Pending the arrival of adequate oars, it seemed as good a time as any to do some retail therapy. Manolo Blahniks? Prada? No. Musto, cargo nets and safety harness. And a quick catch-up with my one cash sponsor, the Happy Hippy Colin Habgood. And his mate Peter Lewer, seen here enjoying a fine repast in the Mariners' Restaurant at the Boat Show. Also had the chance to see the Rowgirls, similarly indulging in a spending spree on strobe lights and other such wardrobe essentials. No girl should leave home without one.
Minor crisis this week - after taking extensive advice from Howard Croker and Peter Hogden re how long my oars should be, turns out they're about 20cm too short to reach the water. And this despite extensive sessions with measuring tape and spirit level. Still not quite sure where it all went wrong (probably something to do with me being about a foot shorter than the average rower) but the main thing now is to make it all come right.
Somebody suggested that it wasn't that my oars were too short, but that the Atlantic was too low. Luckily the Americans seem to be doing their best to rectify that situation... :-). But pending greater effects from global warming, it seemed a good time to put in a call to the oar manufacturer.
I overestimated the time difference between here and Oz so when I rang Mr Croker it was 5.30am his time. To his credit he was remarkably helpful despite being awoken from his slumbers by an unhappy customer, and rapidly suggested a solution. This morning I'll be faxing over precise measurements and he'll knock up some replacement oar handles that will extend the oars by the required length.
He'll stick them in the post and with a bit of luck I'll have some functional oars in time for my sea trials starting next Thursday - seat-of-the-pants stuff, but that's becoming quite normal.
16 hours on a rowing machine can take its toll, especially on the sit-upon, as my mother would call it. Towards the end of a particularly sweaty training session it felt as if I was sitting on razor blades - and this is in my living room, before saltwater and tropical heat have been added into the equation. Fortunately Green People have come to the rescue.
My nutritionist, a mother of two, recommended their Baby Salve, as the panacea for all skin-related ills. Luckily Green People had already offered to sponsor my on-board toiletries, so one quick email and 6 tubes of soothing balm were on their way.
And it works (photographic evidence NOT supplied.)... which is handy - not easy to row if you can't sit down!
I survived! Obviously. This is me after the final dunking - the one in pitch darkness. And no, I'm not being sick - am just trying to get the water out of my nose.
It wasn't exactly my idea of fun - in fact I'd been dreading it. Way back in June, when Cdr Mike Pearey first suggested I might like to do the Royal Navy's underwater escape training, it seemed like a good idea - useful skill to have, and a personal challenge. But as the time grew nearer I was getting cold feet.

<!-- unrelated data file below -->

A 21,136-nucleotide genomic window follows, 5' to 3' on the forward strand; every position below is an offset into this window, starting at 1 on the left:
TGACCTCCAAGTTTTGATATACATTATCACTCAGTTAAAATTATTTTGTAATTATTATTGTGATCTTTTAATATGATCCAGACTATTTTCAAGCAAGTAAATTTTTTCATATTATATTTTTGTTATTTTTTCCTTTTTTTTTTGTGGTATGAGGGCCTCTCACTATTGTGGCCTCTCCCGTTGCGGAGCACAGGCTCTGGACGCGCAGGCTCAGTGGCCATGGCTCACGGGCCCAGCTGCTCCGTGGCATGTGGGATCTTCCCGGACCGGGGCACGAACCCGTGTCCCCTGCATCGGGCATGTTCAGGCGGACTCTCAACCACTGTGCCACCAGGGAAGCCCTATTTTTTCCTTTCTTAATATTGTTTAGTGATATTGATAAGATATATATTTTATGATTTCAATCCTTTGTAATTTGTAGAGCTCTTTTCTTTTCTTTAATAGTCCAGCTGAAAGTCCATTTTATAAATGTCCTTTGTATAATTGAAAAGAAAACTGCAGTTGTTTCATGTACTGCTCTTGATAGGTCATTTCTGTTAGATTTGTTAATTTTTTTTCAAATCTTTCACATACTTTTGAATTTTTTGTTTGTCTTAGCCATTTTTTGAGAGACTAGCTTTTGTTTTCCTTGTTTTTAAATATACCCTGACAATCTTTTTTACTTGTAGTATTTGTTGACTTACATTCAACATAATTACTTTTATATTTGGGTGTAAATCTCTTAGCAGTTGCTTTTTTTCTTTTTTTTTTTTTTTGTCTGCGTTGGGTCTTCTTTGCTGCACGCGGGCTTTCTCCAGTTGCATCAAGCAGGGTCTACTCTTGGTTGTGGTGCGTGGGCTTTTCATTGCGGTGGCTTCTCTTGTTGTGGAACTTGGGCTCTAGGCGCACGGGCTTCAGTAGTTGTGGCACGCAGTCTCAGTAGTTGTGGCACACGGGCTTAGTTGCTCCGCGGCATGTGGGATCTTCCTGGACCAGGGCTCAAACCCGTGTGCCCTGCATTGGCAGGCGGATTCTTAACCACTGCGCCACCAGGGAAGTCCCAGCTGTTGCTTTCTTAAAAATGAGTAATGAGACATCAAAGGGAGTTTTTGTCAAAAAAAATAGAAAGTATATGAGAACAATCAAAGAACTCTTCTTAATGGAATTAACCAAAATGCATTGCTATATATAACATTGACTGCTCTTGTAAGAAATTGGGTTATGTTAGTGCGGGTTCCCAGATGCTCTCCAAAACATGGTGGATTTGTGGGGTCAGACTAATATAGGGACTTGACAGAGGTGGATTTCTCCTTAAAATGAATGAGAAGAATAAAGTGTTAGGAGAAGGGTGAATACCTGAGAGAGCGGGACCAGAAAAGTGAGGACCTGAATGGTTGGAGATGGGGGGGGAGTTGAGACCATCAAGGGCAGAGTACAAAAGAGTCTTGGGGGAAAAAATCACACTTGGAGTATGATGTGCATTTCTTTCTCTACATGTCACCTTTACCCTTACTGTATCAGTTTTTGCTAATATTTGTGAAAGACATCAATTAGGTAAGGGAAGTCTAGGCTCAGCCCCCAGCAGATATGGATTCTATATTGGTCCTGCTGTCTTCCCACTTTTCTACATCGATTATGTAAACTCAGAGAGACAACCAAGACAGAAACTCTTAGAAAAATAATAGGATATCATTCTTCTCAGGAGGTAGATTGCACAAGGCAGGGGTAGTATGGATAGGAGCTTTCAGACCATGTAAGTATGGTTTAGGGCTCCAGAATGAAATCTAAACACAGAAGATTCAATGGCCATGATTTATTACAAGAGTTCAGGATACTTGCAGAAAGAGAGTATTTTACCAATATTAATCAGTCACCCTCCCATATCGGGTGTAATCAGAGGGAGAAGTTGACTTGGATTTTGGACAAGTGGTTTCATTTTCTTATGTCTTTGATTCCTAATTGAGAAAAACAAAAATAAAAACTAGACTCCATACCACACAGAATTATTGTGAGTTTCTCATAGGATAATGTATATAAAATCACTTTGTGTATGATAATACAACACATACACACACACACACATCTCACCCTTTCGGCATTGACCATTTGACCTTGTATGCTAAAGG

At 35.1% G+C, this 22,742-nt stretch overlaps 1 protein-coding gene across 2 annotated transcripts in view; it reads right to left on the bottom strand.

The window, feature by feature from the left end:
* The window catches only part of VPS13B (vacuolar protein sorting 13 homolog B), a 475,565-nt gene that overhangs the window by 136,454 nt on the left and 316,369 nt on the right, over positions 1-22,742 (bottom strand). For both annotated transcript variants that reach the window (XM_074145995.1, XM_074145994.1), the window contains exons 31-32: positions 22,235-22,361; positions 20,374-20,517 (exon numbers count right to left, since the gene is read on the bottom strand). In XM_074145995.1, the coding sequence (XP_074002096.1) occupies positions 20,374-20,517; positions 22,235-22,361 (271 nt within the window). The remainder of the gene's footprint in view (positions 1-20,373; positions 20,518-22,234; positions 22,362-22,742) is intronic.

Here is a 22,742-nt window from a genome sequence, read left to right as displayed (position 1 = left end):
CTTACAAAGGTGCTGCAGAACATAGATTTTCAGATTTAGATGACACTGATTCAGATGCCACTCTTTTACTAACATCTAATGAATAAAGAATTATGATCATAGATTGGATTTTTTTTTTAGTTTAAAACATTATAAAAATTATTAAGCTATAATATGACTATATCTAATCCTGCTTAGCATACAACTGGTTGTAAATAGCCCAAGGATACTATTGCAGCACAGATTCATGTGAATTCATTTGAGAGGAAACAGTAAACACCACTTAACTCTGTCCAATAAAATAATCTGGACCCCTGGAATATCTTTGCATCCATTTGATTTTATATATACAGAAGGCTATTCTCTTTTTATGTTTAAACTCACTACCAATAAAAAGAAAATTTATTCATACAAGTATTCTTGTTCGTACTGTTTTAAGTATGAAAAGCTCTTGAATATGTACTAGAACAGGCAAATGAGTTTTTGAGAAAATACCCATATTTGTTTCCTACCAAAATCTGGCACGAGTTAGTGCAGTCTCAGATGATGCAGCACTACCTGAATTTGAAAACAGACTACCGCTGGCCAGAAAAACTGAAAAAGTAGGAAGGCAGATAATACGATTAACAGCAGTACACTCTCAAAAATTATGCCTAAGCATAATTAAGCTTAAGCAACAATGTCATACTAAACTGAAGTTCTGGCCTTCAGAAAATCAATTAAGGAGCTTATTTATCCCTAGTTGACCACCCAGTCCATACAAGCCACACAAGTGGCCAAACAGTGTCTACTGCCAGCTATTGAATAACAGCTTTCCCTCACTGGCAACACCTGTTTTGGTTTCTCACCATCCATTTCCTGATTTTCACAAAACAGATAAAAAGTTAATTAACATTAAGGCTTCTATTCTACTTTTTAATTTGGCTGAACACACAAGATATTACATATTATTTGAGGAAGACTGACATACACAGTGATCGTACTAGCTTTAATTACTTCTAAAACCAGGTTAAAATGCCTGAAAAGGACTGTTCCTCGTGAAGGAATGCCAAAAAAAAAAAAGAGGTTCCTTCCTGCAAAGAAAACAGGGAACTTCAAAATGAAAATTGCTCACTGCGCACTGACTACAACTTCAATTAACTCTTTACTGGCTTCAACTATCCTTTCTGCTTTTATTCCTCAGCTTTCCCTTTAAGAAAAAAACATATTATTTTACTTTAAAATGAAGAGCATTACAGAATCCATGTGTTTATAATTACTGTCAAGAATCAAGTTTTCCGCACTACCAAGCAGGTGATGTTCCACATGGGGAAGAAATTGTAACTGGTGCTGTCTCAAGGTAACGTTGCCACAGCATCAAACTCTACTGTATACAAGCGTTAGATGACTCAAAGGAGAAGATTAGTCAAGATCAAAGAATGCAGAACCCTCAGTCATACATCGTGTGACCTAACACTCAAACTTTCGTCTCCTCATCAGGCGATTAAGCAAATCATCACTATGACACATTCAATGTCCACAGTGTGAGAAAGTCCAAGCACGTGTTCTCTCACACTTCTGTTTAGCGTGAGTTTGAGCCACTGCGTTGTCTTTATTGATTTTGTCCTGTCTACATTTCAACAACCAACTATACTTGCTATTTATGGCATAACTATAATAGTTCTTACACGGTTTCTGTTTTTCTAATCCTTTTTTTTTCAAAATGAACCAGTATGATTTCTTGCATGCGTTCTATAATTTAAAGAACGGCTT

I'm no water baby - I'm the sort of person who holds their nose to jump into a pool - and I definitely prefer to be attached to a scuba tank when underwater.
But BBC Radio Solent were all lined up to record the event, so there was no wimping out. The consolation was that at least their reporter, Jo Palmer, would be keeping me company. Or so I thought.
In the car on the way to Yeovilton she came up with the pathetic excuse that she's pregnant. 'Shame - I'd been really looking forward to doing the dunking.' After watching the training video, though, she'd changed her mind - 'Actually quite relieved I'm NOT doing it.' Yeah, thanks!
The video had got me freaked out too - it showed a Robbie Williams lookalike repeatedly adopting the brace position and grappling with seatbelts of increasing complexity, including one with 5 straps that looked almost impossible to undo.
But as with so many things, the reality wasn't as bad as the anticipation. My seatbelt had a mere 2 straps. And I had an escape window to myself, so no waiting around underwater for others to exit first. It could be that the Navy were giving me an easy ride, but I'd prefer to think it was just a more realistic simulation of my solo situation on the boat.
I even got 5 dunkings for the price of 4, as somebody forgot to undo their seatbelt before trying to make good their escape, so we had to repeat the second run. Thank god it wasn't ME that cocked it up.
The staff at the dunker were brilliant. As they said, the object of the exercise was to build our confidence that we could handle a ditching situation - not to scare us or drown us. The briefing was thorough (if rather scary) and the Navy's frogmen kept a close eye on what was happening in the dunker. At the end of the session I did indeed feel more confident in my ability to handle a potentially scary situation.
I found to my immense relief that once we were in the pool I was so focused on what needed to be done, I didn't have time to be scared. I hope that I'll react the same way if things get a bit hairy in mid-Atlantic - that I'll focus on surviving, and only allow myself to consider how much danger I was in once it's over.